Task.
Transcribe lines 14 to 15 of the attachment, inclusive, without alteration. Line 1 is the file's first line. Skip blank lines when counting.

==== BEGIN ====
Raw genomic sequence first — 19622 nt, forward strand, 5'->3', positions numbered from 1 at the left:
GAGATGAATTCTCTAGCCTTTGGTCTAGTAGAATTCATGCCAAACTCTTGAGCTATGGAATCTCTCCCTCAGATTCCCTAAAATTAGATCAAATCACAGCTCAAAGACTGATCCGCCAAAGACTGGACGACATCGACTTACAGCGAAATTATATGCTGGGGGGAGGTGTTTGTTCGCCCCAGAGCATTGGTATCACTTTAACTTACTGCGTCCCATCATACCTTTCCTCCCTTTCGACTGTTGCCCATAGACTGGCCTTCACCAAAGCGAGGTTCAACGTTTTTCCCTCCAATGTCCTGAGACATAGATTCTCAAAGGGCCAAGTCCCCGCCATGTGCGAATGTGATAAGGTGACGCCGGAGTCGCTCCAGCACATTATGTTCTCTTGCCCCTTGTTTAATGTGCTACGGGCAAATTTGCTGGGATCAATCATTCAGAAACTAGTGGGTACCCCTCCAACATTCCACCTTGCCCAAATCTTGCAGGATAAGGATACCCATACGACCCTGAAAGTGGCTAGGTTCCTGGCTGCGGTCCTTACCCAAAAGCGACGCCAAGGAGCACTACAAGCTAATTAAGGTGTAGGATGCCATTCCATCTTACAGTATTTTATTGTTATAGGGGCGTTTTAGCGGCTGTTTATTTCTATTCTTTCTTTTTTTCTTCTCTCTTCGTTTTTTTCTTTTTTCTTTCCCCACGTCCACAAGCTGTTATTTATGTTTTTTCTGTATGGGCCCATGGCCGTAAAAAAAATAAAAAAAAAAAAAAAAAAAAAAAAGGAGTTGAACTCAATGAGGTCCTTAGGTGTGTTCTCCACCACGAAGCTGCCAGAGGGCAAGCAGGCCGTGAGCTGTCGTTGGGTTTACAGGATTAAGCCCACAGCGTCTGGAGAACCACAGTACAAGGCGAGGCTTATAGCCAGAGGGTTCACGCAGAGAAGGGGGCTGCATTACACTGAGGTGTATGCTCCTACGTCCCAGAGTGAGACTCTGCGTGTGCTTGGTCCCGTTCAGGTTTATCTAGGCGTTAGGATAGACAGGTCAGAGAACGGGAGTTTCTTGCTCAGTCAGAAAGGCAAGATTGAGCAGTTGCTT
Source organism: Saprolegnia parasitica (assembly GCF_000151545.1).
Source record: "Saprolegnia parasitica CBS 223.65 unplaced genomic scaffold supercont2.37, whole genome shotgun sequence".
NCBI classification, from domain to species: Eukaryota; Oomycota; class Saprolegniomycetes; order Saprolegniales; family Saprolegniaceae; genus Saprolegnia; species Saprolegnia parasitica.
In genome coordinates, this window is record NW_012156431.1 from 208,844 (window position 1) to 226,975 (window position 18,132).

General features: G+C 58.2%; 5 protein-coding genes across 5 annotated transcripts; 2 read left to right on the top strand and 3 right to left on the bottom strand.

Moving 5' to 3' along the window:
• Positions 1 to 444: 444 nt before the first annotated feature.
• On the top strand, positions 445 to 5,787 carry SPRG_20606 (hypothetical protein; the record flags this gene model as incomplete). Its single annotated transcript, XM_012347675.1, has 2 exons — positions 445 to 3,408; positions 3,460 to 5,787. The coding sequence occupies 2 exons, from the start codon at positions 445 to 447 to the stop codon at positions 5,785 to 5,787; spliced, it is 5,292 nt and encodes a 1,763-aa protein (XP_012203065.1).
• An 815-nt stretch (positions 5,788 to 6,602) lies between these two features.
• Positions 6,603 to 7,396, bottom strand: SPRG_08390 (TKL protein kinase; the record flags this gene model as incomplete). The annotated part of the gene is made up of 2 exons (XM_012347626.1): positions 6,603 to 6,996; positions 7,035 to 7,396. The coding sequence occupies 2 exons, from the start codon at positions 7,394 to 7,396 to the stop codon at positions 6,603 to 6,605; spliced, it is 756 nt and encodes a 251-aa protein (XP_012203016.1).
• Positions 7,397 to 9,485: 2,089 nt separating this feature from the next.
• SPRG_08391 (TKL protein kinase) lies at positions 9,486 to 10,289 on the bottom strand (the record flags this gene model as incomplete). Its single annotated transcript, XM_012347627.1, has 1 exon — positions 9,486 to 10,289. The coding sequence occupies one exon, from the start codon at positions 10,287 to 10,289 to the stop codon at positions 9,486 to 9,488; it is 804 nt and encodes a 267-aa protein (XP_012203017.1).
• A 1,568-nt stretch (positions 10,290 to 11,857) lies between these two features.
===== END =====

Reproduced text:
• SPRG_08391 (TKL protein kinase) lies at positions 9,486 to 10,289 on the bottom strand (the record flags this gene model as incomplete). Its single annotated transcript, XM_012347627.1, has 1 exon — positions 9,486 to 10,289. The coding sequence occupies one exon, from the start codon at positions 10,287 to 10,289 to the stop codon at positions 9,486 to 9,488; it is 804 nt and encodes a 267-aa protein (XP_012203017.1).
• A 1,568-nt stretch (positions 10,290 to 11,857) lies between these two features.